Furthermore, when granting permission to appeal, Sir Thomas did so on two bases, which he expressed in the following way:-


I remain uneasy about the procedure


This is clearly an important point for the parties.


In his witness statement filed in the proceedings, Mr Michael Stokes, a partner in the firm of solicitors instructed by the union, made a number of points about the procedure adopted by the company. Amongst them were the following: -

10. The short argument in relation to Part 8 of the CPR is that if an Employment Tribunal (ET) had been asked to consider this point, it would have been interested to hear evidence from the union side as to whether such a provision could be described as a benefit for this purpose, and then, whatever the answer to that question, to consider whether the appropriate justification test had been met.

11. On a wider and possibly more important issue raised by this claim, the court has been asked to determine either whether a service criterion is, by its very nature, discriminatory in every case, or whether this provision in this collective agreement is discriminatory in its own context.

12. I would submit that if the court is being asked the first question it should decline to answer it. Despite the fact that the ACAS code is not positive about such criteria, it is important to note that the legislators have made potential discriminatory provisions like this lawful if they can be justified. If the court were being asked the first question the (company) would be asking it to say that a service criterion of this kind could never be justified. I would respectfully submit that the court should not be answering such a sweeping question in Part 8 proceedings.

13. Alternatively, if the court were being asked the second question, namely whether the provision in this case is discriminatory in context, it should refuse to deal with the application purely on the basis that the “context” in this situation includes the whole factual background to these agreements, the effect in this workplace of this criterion, the age breakdown of the workforce itself, the purpose of such a provision, the impact of such a provision in conjunction with the other redundancy selection criteria and a host of other questions which would assist an ET in assessing whether the provision was justified.


Mr. Stokes went on to tell the court that the union intended to refer the removal of the service criterion to an ET, and that grievances had been lodged on behalf of “hundreds of employees of the company with a view to sample or test cases being referred to the ET for determination on this issue”. His argument, accordingly, was that the ET, not the High Court, was the proper forum for a discussion of age discrimination and justification in the field of employment.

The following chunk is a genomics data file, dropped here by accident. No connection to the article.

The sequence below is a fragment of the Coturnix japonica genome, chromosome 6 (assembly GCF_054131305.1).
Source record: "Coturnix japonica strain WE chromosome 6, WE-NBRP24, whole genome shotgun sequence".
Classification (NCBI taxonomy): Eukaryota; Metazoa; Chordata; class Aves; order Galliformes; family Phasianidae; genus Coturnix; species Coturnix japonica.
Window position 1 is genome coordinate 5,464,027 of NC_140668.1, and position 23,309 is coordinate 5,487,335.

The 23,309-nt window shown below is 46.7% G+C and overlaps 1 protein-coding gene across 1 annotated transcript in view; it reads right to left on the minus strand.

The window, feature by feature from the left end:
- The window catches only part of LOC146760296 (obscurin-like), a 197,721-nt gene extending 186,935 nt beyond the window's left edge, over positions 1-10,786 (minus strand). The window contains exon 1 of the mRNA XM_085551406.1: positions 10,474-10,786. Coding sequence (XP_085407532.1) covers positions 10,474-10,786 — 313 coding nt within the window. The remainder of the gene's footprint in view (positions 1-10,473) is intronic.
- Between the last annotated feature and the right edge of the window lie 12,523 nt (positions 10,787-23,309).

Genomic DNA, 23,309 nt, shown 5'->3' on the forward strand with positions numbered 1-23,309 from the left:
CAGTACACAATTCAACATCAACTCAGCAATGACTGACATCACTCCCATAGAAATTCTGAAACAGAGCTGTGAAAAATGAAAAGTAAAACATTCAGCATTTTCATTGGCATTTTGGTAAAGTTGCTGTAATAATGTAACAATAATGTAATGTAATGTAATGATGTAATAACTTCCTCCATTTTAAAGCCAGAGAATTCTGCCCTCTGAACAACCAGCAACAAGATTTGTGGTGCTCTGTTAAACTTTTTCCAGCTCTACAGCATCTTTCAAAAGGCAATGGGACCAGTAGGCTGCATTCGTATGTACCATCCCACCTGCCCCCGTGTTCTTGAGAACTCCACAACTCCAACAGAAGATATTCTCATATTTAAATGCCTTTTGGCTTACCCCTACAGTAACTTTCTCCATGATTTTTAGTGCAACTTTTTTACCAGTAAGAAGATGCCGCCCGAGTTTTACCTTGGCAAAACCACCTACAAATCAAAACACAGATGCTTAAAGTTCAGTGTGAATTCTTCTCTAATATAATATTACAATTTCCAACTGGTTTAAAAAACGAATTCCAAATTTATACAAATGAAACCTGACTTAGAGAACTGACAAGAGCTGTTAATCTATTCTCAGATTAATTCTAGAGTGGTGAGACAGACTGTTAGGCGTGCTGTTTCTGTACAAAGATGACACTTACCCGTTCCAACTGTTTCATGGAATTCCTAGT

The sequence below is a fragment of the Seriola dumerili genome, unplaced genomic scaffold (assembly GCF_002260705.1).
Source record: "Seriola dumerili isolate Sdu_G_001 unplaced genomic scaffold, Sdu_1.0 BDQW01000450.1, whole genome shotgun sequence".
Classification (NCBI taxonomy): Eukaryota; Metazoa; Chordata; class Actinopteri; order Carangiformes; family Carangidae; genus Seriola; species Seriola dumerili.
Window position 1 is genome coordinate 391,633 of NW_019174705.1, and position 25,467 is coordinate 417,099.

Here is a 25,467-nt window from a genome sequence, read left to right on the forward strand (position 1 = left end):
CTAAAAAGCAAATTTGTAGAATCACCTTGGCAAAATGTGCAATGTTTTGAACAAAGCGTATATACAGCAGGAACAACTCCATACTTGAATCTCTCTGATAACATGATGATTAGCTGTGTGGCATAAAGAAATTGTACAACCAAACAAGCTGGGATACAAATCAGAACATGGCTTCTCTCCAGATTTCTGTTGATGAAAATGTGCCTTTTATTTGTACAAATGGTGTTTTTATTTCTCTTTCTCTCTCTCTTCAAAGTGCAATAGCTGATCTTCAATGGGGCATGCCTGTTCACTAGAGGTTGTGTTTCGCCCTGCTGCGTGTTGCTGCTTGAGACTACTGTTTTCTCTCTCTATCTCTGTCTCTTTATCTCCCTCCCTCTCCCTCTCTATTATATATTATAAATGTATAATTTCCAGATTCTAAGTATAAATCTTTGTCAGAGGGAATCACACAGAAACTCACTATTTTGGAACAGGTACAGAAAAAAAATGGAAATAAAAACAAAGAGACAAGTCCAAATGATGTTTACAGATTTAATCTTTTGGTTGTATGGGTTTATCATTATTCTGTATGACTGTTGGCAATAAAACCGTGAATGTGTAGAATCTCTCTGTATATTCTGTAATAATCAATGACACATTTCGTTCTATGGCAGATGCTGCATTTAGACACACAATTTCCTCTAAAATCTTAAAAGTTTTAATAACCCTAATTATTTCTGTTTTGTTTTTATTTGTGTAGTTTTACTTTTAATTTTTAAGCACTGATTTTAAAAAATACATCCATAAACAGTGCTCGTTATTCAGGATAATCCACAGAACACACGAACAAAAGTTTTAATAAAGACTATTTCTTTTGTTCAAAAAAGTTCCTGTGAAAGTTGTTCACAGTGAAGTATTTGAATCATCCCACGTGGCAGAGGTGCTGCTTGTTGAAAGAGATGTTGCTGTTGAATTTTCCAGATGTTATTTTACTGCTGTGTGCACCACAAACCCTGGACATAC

As will, however, be apparent from the extract from Sir Thomas' judgment which I have set out at paragraph 7 above, the union did not persist in its objections, and Sir Thomas determined the issues placed before him. Furthermore, in this court we were faced with an agreement between the company and the union that we should hear and determine the appeal on its merits, a principal term of which was that, irrespective of the outcome, the company would pay the union's costs.


We were, however, sufficiently, concerned about the position to invite further written submissions from the parties. These we duly received after the hearing had concluded. Since I regard the point as being of considerable importance, I propose to set out the arguments in some detail.

Should we hear the appeal? The case for the company


For the company, Mr John Bowers QC reminded us that almost 100% of the “works” employees and about 70% of the “staff” employees, covered by the collective agreements at the company's Derby and Hucknall sites, were members of the union.


With regard to declaratory relief, Mr. Bowers submitted that the general circumstances in which it may be appropriate to grant a declaration were where:

(1) there was a dispute between the parties;

(2) the dispute arose from specific facts which were already in existence;

(3) the dispute was still alive; and

(4) the determination would be of some practical consequence to the parties.


Mr. Bowers relied for these propositions on the textbook Zamir & Woolf: The Declaratory Judgment, 2002, paragraphs 4.092 and 4.093; and on the decision of Neuberger J (as he then was) in the case of FSA v Rourke (2001) The Times 12 November, in which the judge had granted a declaration in civil proceedings, notwithstanding that the facts upon which he based it were capable of giving rise to a criminal liability.


Mr. Bowers accepted...